Why LeBron James needs to dump his McDonald's contract

LeBron James is a superhero to millions of children, and when he holds a McDonald’s burger in hand, he's telling those children that McDonald’s food is what a world-class athlete eats. LeBron James ending that partnership would make him a true hero to the nation's kids. 

LeBron James (6) gives a thumbs-up to his teammates during the final minutes of the second half of Game 5 of a second-round NBA playoff basketball game against the Brooklyn Nets in Miami, Wednesday, May 14, 2014.

While my son, Yousef, has a number of heroes in his life, none loom as large (literally and figuratively) as LeBron James. Yousef is constantly practicing LeBron’s moves, can’t stop talking about him even at dinnertime, and even has a tattered poster of the basketball superstar plastered on his wall that he refuses to take down. My son’s devotion to the NBA legend is exactly why James’ sponsorship with McDonald’s is deeply disturbing to me.  

I know Yousef’s not alone—millions of kids across the country look up to James as a hero. As he struts his stuff across the court and shows up on commercials online and on TV, they absorb, like the little sponges that they are, all the messages he promotes. So when LeBron holds a McDonald’s burger in his giant hand, his muscles bulging and a charming grin on his face, he’s telling Yousef and all those other kids that McDonald’s food is what a world-class athlete eats.

And these kinds of messages aren’t only coming from LeBron. McDonald’s seeks out sponsorship of prominent athletes and sports associations—spending hundreds of millions of dollars to have it named an “official restaurant” or “partner” of the National Basketball Association, the National Football League, and even the Olympics. For the junk food brand, this money is well spent—making the brand and its food seem healthier than it really is. Athletes like gymnast Gabby Douglas, speedskater Shani Davis, and swimmer Dara Torres are all used by this billion dollar brand to market to children. With the links between junk food marketing and the epidemic of diet-related disease increasing, McDonald’s co-optation of athletes and sports is devastating to kids' health everywhere.

As the assistant director at Centro Comunitario Juan Diego—a grassroots organization focused on healthcare and other pressing issues in the Latino community of Southside Chicago, Illinois—I see on a daily basis the heartbreaking impact of this kind of marketing. When we visit homes, diet-related illnesses like diabetes are one of the most common ailments we encounter. Organizations like mine around the country are working to end the health disparities that affect our communities, and all the while junk-food marketing targeted at our kids exacerbates this crisis.

You see, black and Latino kids get what we call a “double dose” of marketing by McDonald’s: first they’re marketed to as kids and then as people of color.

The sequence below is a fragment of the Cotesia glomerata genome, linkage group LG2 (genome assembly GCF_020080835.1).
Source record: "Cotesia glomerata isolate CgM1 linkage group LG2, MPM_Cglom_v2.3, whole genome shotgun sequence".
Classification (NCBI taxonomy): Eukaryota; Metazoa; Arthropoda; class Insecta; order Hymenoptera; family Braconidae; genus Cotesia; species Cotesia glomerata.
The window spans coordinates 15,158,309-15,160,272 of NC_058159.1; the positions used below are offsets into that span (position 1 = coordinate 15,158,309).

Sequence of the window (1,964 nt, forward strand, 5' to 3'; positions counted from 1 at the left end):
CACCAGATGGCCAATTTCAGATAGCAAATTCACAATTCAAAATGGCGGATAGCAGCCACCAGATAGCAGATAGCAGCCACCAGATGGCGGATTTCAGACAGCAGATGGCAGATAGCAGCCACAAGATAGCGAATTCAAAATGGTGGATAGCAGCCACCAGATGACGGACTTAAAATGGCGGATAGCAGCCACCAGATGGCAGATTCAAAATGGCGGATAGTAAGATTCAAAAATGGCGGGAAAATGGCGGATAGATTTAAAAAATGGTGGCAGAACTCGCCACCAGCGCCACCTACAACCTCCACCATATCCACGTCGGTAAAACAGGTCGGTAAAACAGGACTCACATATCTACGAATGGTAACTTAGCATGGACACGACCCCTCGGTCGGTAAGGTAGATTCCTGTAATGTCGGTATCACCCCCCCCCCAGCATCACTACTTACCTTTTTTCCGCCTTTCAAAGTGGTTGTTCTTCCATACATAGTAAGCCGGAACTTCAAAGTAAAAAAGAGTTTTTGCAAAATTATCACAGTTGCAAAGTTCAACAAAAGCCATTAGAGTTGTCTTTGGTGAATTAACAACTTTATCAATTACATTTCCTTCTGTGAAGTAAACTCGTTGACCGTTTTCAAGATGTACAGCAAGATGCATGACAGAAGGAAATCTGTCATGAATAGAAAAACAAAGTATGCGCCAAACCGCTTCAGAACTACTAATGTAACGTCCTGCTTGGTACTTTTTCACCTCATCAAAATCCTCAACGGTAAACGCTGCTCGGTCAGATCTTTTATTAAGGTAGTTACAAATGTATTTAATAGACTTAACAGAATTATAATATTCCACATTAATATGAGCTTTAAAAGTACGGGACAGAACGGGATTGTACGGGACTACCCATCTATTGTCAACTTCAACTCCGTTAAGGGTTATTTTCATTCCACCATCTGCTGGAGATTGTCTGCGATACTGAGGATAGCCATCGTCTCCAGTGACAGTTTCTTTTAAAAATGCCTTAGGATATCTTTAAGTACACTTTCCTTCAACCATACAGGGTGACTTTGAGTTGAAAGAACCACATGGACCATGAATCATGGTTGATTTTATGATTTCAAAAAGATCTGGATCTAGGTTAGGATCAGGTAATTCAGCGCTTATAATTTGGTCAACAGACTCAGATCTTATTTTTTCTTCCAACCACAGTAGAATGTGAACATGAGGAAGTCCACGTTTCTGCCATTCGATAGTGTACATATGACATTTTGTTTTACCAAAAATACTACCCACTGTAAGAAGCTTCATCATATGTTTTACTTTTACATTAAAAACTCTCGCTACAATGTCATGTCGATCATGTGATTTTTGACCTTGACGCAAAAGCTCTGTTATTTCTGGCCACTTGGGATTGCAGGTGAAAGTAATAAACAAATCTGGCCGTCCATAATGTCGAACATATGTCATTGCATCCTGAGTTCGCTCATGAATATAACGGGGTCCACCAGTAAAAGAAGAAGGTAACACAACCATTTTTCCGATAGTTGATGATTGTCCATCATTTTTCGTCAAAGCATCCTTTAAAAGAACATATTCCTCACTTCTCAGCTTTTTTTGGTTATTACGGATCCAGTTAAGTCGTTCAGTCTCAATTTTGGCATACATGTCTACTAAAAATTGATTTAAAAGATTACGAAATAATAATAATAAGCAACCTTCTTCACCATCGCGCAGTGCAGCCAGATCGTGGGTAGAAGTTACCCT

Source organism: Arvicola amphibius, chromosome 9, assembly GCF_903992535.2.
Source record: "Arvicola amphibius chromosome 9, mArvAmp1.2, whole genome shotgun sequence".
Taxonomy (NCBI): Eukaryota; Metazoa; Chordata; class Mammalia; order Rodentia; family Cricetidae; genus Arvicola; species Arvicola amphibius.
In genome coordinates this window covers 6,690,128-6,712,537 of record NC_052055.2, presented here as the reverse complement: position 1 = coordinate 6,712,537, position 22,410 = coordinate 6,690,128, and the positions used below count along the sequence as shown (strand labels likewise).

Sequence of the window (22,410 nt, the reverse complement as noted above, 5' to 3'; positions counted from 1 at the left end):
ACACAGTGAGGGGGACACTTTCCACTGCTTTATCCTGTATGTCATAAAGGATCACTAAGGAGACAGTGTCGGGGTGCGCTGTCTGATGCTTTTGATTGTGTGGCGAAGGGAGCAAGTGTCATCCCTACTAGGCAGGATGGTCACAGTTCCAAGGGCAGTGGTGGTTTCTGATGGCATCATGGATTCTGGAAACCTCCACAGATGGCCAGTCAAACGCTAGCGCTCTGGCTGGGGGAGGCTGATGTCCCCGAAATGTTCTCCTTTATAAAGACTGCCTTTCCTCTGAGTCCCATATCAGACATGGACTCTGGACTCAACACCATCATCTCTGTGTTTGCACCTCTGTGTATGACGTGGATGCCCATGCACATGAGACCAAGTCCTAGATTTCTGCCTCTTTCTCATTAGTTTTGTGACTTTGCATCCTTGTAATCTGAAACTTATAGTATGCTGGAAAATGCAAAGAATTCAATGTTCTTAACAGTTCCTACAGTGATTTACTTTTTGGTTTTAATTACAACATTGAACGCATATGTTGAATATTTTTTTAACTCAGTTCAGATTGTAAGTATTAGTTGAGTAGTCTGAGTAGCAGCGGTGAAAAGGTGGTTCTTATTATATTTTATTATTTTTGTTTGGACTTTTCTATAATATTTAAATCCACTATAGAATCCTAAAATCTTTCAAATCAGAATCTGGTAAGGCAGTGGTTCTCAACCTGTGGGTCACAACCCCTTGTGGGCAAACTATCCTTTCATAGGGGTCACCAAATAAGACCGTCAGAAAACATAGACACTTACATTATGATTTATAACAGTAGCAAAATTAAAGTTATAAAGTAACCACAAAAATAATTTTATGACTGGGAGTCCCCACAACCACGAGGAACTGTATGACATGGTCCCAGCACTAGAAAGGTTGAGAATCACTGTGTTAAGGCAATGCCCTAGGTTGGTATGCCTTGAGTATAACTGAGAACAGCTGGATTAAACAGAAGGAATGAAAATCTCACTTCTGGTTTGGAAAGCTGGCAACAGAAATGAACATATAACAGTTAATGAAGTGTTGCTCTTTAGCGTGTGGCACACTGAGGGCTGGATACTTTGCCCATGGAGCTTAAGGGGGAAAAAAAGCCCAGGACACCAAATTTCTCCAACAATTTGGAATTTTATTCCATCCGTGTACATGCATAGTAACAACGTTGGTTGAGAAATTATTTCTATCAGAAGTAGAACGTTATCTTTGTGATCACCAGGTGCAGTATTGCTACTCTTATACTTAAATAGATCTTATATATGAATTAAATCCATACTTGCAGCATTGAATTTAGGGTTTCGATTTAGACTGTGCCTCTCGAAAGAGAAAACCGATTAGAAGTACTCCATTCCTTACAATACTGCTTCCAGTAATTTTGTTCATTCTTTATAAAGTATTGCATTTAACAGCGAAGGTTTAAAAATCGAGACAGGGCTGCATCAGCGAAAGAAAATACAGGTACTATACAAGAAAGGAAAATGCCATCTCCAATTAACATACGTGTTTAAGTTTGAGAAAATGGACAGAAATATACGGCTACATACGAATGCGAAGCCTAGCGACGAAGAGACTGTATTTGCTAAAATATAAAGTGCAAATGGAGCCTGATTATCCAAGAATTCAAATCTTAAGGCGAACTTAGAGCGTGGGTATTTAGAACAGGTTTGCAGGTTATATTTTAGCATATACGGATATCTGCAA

It’s no secret McDonald’s has led the way in developing the most insidious ways to market its junk food to kids—from Ronald McDonald to Happy Meals to McTeacher's Nights (yes, that’s a thing)—in order create life-long brand loyalty. And in black and Latino communities, McDonald’s has aggressively sited its stores near schools, exposing kids in our communities to its brand more often. Combine this with McDonald’s exploitation of the celebrity and status of athletes of color like LeBron James and its online “culture” sites like and—and its inundation of our communities is complete.

The result of all this targeted marketing? Black and Latino children are getting sicker than white kids when it comes to diet-related diseases.

As a mother and a community organizer, I find McDonald’s inundation of marketing targeted at the children in my community completely unacceptable. I feel lucky right now that, despite his love of LeBron James, my son is making good food choices. But I know it’s only a matter of time before all the marketing he’s exposed to is going to start countering the messages that he’s gotten from me since birth. And I worry about how this will affect him. This is not a level playing field we’re talking about here, folks.

That’s why I’m joining Corporate Accountability International and a coalition of 50 organizations, health researchers, public health advocates, and public officials including the Praxis Project, the Yale Rudd Center for Food Policy and Obesity, and the Chicago Hispanic Health Coalition in calling on LeBron James to stand up for children’s health and end his partnership with McDonald's.

This is James’ chance to be a role model and champion for children’s health. We know he cares about the kids that look up to him. After all, he helped promote Michelle Obama’s Let’s Move campaign, extolling the virtues of healthy eating and exercise. But his contract with McDonald’s means he’s actually helping the fast food corporation target the kids who most need him to stand up for them

LeBron James needs to do right by my son Yousef and the millions of kids who adore him, and drop his sponsorship, protecting kids everywhere.

Rosa Perea is a health educator and Assistant Director of the Centro Comunitario Juan Diego (CCJD), a grassroots, community-based organization in South Chicago that operates vital programs focused on healthcare issues, community organizing, social services, and family education.

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